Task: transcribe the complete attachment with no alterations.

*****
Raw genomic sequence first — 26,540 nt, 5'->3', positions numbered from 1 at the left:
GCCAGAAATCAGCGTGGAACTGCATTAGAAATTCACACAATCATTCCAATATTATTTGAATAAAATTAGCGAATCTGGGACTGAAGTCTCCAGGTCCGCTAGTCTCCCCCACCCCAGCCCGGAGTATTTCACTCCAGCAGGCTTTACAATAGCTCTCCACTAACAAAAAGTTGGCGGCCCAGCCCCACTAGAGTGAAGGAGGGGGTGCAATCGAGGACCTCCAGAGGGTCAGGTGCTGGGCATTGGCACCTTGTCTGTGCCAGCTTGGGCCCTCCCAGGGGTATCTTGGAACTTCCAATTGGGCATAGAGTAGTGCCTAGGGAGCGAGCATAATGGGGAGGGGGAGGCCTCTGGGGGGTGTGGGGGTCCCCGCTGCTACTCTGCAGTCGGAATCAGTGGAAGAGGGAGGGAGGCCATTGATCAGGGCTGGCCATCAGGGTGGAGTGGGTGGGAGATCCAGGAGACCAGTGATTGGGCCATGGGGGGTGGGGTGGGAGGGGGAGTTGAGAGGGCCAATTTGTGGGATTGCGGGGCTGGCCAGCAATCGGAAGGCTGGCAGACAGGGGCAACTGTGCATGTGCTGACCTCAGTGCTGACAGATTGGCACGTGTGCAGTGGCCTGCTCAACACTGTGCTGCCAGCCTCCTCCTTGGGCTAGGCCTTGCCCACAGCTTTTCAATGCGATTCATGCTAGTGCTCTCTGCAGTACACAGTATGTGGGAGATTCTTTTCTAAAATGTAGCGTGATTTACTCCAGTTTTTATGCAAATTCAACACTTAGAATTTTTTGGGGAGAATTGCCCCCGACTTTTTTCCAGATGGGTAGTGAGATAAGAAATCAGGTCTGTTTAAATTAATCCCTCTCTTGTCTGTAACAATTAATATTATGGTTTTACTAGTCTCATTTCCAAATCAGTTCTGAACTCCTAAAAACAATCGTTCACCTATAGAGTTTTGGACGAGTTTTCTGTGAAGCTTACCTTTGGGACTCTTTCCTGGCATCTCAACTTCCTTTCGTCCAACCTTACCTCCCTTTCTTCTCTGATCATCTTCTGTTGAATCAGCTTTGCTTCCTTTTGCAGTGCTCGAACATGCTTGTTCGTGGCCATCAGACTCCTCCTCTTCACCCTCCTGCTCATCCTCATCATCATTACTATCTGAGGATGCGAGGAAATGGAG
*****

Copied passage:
Raw genomic sequence first — 26,540 nt, 5'->3', positions numbered from 1 at the left:
GCCAGAAATCAGCGTGGAACTGCATTAGAAATTCACACAATCATTCCAATATTATTTGAATAAAATTAGCGAATCTGGGACTGAAGTCTCCAGGTCCGCTAGTCTCCCCCACCCCAGCCCGGAGTATTTCACTCCAGCAGGCTTTACAATAGCTCTCCACTAACAAAAAGTTGGCGGCCCAGCCCCACTAGAGTGAAGGAGGGGGTGCAATCGAGGACCTCCAGAGGGTCAGGTGCTGGGCATTGGCACCTTGTCTGTGCCAGCTTGGGCCCTCCCAGGGGTATCTTGGAACTTCCAATTGGGCATAGAGTAGTGCCTAGGGAGCGAGCATAATGGGGAGGGGGAGGCCTCTGGGGGGTGTGGGGGTCCCCGCTGCTACTCTGCAGTCGGAATCAGTGGAAGAGGGAGGGAGGCCATTGATCAGGGCTGGCCATCAGGGTGGAGTGGGTGGGAGATCCAGGAGACCAGTGATTGGGCCATGGGGGGTGGGGTGGGAGGGGGAGTTGAGAGGGCCAATTTGTGGGATTGCGGGGCTGGCCAGCAATCGGAAGGCTGGCAGACAGGGGCAACTGTGCATGTGCTGACCTCAGTGCTGACAGATTGGCACGTGTGCAGTGGCCTGCTCAACACTGTGCTGCCAGCCTCCTCCTTGGGCTAGGCCTTGCCCACAGCTTTTCAATGCGATTCATGCTAGTGCTCTCTGCAGTACACAGTATGTGGGAGATTCTTTTCTAAAATGTAGCGTGATTTACTCCAGTTTTTATGCAAATTCAACACTTAGAATTTTTTGGGGAGAATTGCCCCCGACTTTTTTCCAGATGGGTAGTGAGATAAGAAATCAGGTCTGTTTAAATTAATCCCTCTCTTGTCTGTAACAATTAATATTATGGTTTTACTAGTCTCATTTCCAAATCAGTTCTGAACTCCTAAAAACAATCGTTCACCTATAGAGTTTTGGACGAGTTTTCTGTGAAGCTTACCTTTGGGACTCTTTCCTGGCATCTCAACTTCCTTTCGTCCAACCTTACCTCCCTTTCTTCTCTGATCATCTTCTGTTGAATCAGCTTTGCTTCCTTTTGCAGTGCTCGAACATGCTTGTTCGTGGCCATCAGACTCCTCCTCTTCACCCTCCTGCTCATCCTCATCATCATTACTATCTGAGGATGCGAGGAAATGGAG